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Forty Unders Special Bonus: LA Phil!

In addition to this week’s ticket giveaway (see right column), we also have one pair of seats for this Saturday’s Mozart and Bruckner concert at Disney Hall. The first reader to e-mail us gets ‘em.

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LA Ballet Commences Summer Season

summer08pic“It is everything I know about classical ballet, in 13 minutes,” said George Balanchine of his “Allegro Brillante,” set to music of Tchaikovsky.

The tour de force for five couples enters the repertory of The Los Angeles Ballet as part of the LAB Summer Repertoire 2008, for five performances from April 25 through May 24, in various venues around greater Los Angeles.

The program also marks the LAB premiere of “The Evangelist” to music by Charles Ives. The dramatic pas de deux, choreographed in 1992 for LAB artistic directors Colleen Neary and Thordal Christensen by visionary American choreographer Lar Lubovitch, was inspired by the three-ring media circus that was Aimee Semple McPherson. Between founding the Foursquare Church and preaching to millions of devoted followers on the radio, McPherson rose to notoriety in 1920’s Los Angeles through sex scandals and power struggles, at one point staging her own bogus ‘kidnapping’ which provoked a month-long, nation-wide hysteria.

A pair of dances from Bournonville’s Napoli, “Pas de Six” and “Tarantella” return from last year. “I grew up in the Bournonville repertory in Denmark,” Christensen tells FineArtsLA. “The company danced these two excerpts very well last year, and the work has really become theirs, now.”

In keeping with the company’s ongoing project of presenting new works from local artists, Summer Rep 2008 offers a world premiere by Jennifer Backhaus, of Backhaus Dance. “Jennifer is a very dynamic choreographer,” Christensen says. “She uses a different dance vocabulary, which allows our dancers to broaden their horizons.” The dance, utilizing the entire company, is LAB’s second commissioned work to premiere this season.

LAB performs on April 25 and 26 at UCLA’s Freud Playhouse; May 3 at Glendales’s Alex Theatre; May 17 at Irvine’s Barclay Theatre; and May 24 at Redondo Beach Performing Arts Center. On the May 17 program, Balanchine’s Gershwin tribute, “Who Cares?” replaces “Pas de Six” and “Tarantella.”

For more information, visit www.losangelesballet.org, or call 310-998-7782.

- Penny Orloff

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Forty Unders Ticket Giveaway: Italian Baroque

This week’s giveaway includes a generous donation from Musica Angelica for their concerts this coming weekend. On the program are:

Pergolesi Stabat Mater
Corelli Concerto grosso in F major Op. 6, No. 9
Sammartini Organ Concerto in G major Op. 9, No. 3
Geminiani Concerto Grosso in E minor, Op. 3, No. 3

You have your choice of Saturday night at Zipper Hall Downtown, or Sunday afternoon at UCLA in Westwood.

If you’re under forty and would like to attend, e-mail us your full name and which day you prefer. This post will self-destruct when all tickets are gone.

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Monster’s Balls

my-34r“This company has cojones,” says Michael York. “The great thing about Long Beach Opera is that they are so alternative. And they have the sheer audacity to pull it off.”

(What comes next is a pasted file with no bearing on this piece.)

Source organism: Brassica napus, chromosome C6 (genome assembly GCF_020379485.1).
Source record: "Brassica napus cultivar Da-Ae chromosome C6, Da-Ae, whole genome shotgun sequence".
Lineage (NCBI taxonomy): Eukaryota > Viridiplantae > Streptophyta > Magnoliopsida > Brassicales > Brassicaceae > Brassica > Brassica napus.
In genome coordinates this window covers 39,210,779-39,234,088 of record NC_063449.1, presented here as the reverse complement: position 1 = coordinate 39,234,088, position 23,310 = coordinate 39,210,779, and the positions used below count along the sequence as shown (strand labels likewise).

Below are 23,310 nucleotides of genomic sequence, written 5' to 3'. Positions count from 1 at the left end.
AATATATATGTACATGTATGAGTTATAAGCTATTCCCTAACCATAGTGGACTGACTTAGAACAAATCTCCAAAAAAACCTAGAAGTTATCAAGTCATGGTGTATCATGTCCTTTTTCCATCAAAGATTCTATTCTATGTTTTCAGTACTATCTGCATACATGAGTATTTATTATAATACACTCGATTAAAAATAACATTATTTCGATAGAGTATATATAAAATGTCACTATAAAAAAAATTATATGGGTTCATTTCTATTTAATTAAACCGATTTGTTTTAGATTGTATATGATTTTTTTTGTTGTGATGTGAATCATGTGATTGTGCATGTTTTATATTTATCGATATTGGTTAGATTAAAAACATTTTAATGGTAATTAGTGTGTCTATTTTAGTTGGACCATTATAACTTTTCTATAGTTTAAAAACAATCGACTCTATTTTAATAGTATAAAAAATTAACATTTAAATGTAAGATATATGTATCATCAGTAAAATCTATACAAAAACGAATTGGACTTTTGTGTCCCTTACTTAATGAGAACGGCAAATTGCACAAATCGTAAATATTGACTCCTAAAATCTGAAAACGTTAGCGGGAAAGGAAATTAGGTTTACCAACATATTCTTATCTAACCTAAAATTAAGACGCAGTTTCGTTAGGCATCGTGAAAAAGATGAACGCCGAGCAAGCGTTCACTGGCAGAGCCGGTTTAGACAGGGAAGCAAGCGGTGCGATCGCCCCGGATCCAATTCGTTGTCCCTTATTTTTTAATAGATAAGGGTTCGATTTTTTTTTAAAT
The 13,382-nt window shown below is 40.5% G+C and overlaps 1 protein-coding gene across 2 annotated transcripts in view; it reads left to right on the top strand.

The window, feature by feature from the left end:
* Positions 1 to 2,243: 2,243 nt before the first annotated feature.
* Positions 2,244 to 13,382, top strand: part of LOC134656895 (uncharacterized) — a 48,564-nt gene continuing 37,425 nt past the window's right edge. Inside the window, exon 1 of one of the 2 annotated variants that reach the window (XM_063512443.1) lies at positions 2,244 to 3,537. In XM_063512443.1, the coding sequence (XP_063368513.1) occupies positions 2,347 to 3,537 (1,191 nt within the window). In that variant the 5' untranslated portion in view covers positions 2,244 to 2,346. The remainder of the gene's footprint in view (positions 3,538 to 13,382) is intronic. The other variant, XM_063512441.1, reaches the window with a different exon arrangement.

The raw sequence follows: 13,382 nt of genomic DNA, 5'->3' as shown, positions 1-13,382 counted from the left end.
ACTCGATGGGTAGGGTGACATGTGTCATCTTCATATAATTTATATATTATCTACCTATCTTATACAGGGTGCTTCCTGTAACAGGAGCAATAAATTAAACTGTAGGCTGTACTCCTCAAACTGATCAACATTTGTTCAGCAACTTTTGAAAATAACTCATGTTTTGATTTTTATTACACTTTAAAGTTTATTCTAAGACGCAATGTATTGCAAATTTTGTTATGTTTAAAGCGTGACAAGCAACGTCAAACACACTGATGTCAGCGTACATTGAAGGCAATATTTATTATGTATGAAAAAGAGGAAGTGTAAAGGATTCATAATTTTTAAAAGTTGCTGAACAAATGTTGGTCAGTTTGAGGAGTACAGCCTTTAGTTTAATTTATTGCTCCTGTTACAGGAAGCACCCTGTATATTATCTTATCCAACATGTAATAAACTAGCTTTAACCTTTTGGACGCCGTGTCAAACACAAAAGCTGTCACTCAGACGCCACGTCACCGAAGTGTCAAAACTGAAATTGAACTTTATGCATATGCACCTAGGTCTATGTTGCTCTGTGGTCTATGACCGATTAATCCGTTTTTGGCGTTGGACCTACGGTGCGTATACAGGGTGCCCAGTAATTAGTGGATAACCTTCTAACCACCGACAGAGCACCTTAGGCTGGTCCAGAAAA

York — the star of “Cabaret,” “Logan’s Run,” and dozens of other films — is speaking of “Frankenstein!!” coming March 14, 15 and 16 to the Long Beach Performing Arts Center. Described as a “’pan-demonium’ for chansonnier and orchestra,” the theater piece by H. K. Gruber assembles macabre nursery rhymes about John Wayne, Superman, and Dr. Frankenstein with assorted vampires and werewolves.

“Andreas Mitisek had approached me about doing the West Coast premiere of my ‘Enoch Arden’ for the first half of a double bill,” York tells FineArtsLA. ”We began looking for a piece for the second half. I was on the road with Camelot, and this CD of ‘Frankenstein!!’ arrived. It’s full of comic book characters, which Gruber sets on their head. I thought, well, why not?”

Mitisek, artistic director of Long Beach Opera, says, “The nursery rhymes are rather child-like, but nightmarish — definitely not for children.”

Of mounting Gruber’s virtually uncatagorizable theater piece, Mitisek explains, “There is a lot of craziness there – it’s a highly entertaining work. I had a vision of puppetry with an edge. Asking around I found the Rogue Artists Ensemble, right here in Long Beach. They were doing some really twisted stuff.”

The Rogue Artists Ensemble is a collective of multi-disciplinary artists, most of whom met at UC Irvine, who create Hyper-theater, an innovative hybrid of theater traditions, puppetry, mask work, dance, music, and modern technology. Through an integrative development process, emphasizing design and storytelling, the Rogues create original performance art.

“We were given a blank canvas,” says Tyler Stamets, associate artistic director of the Rogue Artists. “Andreas sent us a CD and said, ‘Imagine what you’d like to see.’”

The resulting collaboration means that this weekend, singer-actor Michael York steps into an alternate universe peopled by assorted life-sized puppets, surprises, special effects and projections.

The first half of the unique double bill presents Mr. York in his internationally lauded performance of Tennyson’s story of love and loss, “Enoch Arden,” set to music of Richard Strauss. York will sign copies of his CD following the performance. — PO

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Bard of Directors

The Globe Theater is in search of qualified members for the Board of Directors for The Los Angeles Shakepeare Company. It is also looking for volunteers and personnel.

Interested parties should send an email to:

Elisabeth Howard: lizhoward@vocalpowerinc.com
Geoffrey Forward: geofforward@shakespeare-usa.com